CULTURAL HERITAGE IN IRAN UNDER THREAT
The World Archaeological Congress expresses its strong opposition to aggressive military action (including air strikes) against Iran by the US government, or by any other government.
“Such action could have catastrophic consequences for millions of people and will seriously endanger the cultural heritage of Iran and of the Middle East in general,” said Professor Claire Smith, President of the World Archaeological Congress.
“The Iraq war was a disaster for cultural heritage in this region. The world can not afford to replicate mistakes such as this.”
“The World Archaeological Congress strongly opposed the war in Iraq, and we strongly oppose any war in Iran,” said Professor Smith.
“War destroys both lives and cultural heritage. Any differences with Iran (as with any other country) should be resolved through peaceful and diplomatic means.”
“There was a lot of debate around the issue of whether archaeologists should provide advise and expertise to the military on archaeological and cultural heritage matters,” said Professor Smith.
“There is a strong view by some members that a refusal by archaeologists and others to work with the military would send a message that war with Iran is hugely unpopular amongst cultural heritage professionals,” said Professor Smith. “The view here is that providing advise and expertise to the military during the war planning against Iran would offer cultural credibility and respectability to the military action.”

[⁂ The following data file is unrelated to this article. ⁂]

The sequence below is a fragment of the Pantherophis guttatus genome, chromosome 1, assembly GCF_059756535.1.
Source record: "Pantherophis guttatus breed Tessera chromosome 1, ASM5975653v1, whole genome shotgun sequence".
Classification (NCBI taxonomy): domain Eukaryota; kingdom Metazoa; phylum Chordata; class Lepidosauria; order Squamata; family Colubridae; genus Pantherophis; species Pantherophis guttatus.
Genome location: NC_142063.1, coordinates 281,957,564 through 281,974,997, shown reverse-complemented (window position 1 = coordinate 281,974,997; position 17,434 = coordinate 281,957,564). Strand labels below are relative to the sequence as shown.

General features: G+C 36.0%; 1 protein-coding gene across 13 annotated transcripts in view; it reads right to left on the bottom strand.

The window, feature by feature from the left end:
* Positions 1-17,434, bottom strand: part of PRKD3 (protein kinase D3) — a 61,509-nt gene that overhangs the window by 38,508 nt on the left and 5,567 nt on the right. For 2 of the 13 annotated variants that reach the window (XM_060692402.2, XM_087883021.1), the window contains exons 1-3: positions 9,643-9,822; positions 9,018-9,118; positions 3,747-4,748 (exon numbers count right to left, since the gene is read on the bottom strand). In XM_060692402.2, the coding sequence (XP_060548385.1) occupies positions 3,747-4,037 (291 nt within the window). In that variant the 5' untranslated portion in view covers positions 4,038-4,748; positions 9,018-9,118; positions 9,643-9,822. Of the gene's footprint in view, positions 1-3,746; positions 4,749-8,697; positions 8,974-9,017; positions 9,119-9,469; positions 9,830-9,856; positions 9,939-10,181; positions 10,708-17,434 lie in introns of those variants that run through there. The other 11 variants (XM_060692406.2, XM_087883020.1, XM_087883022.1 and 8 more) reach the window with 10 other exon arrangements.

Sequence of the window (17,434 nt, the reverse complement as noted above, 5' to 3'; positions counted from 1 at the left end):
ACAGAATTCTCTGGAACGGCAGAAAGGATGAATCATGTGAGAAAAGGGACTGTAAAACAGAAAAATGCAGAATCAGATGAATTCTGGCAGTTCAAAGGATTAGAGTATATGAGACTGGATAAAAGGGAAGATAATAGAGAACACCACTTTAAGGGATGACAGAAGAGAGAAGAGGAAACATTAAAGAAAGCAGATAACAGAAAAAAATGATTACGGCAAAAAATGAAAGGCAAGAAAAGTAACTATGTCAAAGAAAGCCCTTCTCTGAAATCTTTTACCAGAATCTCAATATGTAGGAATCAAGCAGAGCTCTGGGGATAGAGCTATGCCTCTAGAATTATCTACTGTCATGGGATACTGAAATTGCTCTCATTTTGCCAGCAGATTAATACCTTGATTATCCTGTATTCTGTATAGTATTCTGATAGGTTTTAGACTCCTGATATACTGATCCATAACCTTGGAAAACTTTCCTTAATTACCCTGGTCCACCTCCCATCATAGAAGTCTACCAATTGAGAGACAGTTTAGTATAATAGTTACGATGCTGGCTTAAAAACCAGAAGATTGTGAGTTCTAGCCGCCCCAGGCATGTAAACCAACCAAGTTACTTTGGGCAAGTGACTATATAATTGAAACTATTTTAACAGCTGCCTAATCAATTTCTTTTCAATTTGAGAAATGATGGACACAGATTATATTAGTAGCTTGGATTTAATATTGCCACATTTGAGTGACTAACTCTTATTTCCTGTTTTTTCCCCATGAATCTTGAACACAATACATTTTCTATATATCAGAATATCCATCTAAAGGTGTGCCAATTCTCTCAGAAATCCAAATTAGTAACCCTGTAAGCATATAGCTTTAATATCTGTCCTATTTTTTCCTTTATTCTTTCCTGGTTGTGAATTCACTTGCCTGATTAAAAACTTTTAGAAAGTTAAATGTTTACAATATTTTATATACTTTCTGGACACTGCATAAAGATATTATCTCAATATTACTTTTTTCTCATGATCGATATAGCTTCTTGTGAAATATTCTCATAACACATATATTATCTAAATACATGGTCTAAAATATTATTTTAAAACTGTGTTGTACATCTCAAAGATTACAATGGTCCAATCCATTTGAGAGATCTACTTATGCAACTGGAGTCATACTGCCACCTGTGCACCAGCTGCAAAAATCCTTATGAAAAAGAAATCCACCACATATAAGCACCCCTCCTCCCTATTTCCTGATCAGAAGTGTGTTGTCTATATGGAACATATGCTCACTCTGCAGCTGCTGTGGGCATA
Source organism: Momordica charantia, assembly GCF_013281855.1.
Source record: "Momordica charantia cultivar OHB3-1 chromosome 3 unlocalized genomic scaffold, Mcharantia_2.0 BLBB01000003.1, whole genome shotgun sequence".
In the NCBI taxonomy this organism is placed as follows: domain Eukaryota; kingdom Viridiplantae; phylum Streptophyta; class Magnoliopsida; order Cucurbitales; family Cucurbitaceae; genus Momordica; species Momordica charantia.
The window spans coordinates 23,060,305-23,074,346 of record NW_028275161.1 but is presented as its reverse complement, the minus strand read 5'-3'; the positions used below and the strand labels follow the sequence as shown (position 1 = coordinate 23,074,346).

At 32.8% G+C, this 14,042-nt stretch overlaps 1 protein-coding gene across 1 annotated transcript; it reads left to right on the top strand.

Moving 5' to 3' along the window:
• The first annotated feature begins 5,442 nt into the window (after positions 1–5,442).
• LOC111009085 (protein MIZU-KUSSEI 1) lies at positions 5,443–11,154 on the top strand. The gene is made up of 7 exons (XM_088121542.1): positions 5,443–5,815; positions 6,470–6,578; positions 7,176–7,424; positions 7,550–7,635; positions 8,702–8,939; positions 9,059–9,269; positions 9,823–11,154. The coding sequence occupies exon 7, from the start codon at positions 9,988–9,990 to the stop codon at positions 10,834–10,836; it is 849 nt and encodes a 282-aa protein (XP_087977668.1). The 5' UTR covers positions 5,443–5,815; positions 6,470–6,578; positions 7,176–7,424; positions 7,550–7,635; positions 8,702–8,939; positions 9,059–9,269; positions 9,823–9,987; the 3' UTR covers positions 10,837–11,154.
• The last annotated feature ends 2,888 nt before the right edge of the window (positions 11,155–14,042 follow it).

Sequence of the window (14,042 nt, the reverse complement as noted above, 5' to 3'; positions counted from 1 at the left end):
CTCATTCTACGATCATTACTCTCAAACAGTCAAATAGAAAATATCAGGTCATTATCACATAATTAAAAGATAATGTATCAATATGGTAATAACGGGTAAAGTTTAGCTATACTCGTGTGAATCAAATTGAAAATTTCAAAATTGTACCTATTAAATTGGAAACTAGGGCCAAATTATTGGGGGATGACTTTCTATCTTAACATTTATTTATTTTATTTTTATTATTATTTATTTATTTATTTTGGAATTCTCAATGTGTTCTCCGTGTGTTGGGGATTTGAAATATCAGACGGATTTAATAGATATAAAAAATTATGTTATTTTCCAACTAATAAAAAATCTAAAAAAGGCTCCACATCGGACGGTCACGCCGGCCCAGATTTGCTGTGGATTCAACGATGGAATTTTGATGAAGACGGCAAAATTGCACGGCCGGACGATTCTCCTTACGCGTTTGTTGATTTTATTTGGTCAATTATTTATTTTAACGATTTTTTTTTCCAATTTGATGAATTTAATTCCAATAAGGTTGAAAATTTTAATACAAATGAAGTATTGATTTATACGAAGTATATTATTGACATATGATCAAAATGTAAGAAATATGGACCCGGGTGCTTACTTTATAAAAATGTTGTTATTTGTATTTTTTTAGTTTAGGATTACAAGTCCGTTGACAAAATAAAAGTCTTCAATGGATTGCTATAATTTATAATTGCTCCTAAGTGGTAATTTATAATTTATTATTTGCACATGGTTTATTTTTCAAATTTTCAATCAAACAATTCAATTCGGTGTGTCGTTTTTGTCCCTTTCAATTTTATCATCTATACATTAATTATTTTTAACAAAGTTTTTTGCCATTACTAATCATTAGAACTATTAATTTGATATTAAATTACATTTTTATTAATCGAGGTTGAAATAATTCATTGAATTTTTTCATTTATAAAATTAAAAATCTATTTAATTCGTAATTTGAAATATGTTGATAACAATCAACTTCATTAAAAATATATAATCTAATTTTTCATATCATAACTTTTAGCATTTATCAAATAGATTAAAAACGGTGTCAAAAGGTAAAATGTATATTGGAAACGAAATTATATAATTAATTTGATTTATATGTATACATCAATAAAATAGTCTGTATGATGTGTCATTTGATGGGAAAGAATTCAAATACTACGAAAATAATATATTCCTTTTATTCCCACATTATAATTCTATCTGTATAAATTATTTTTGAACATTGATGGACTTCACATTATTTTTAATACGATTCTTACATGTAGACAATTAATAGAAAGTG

“Other members take the opposite stance, that it is their responsibility as cultural heritage specialists to attempt to mitigate the damage done to cultural heritage wherever there is conflict as this cultural heritage could be an essential building block in the peace process,” said Professor Smith.
A resolution suggesting that no archaeologists or cultural heritage specialists assist the military in planning to protect the cultural heritage was passed by the Plenary session of the WAC-6 Congress for consideration by the World Archaeological Congress Assembly, Council and Executive but was not approved as a formal statement of the position of the organisation as a whole.
“This debate highlights how strongly people feel about any impeding military engagement with Iran,” said Professor Smith.
Since 2003 the World Archaeological Congress has had a Task Force on Archaeologists and War with an explicit remit to investigate the ethics implications of working with the military.
In order to address these issues from a global perspective the World Archaeological Congress will be holding an Inter-Congress with the theme “Archaeologists, Ethics and Armed Conflict.” This is likely to be held in the Hague in 2010.
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Further Information: Professor Claire Smith
Mobile: 0872 698 353 (Ireland)
The World Archaeological Congress (WAC) is a non-governmental, not-for-profit organization and is the only elected international body of practising archaeologists. WAC holds an international congress every four years to promote the exchange of the results of archaeological research; professional training and public education for disadvantaged nations, groups and communities; the empowerment and betterment of Indigenous groups and First Nations peoples; and the conservation of archaeological sites.
The Sixth World Archaeological Congress (WAC-6) was held from 29th June—4th July at the University College Dublin. This was the first World Archaeological Congress to be held in Ireland. It was attended by over 1,800 archaeologists, native peoples and international scholars from 74 nations. Motions from the Plenary session of the Congress were considered by subsequent meetings of the World Archaeological Congress Council and Executive.
The Congress Patron for WAC-6 was President Mary McAleese. Previous Congress Patrons include Harriet Mayor Fulbright, Prince Charles and Nelson Mandela.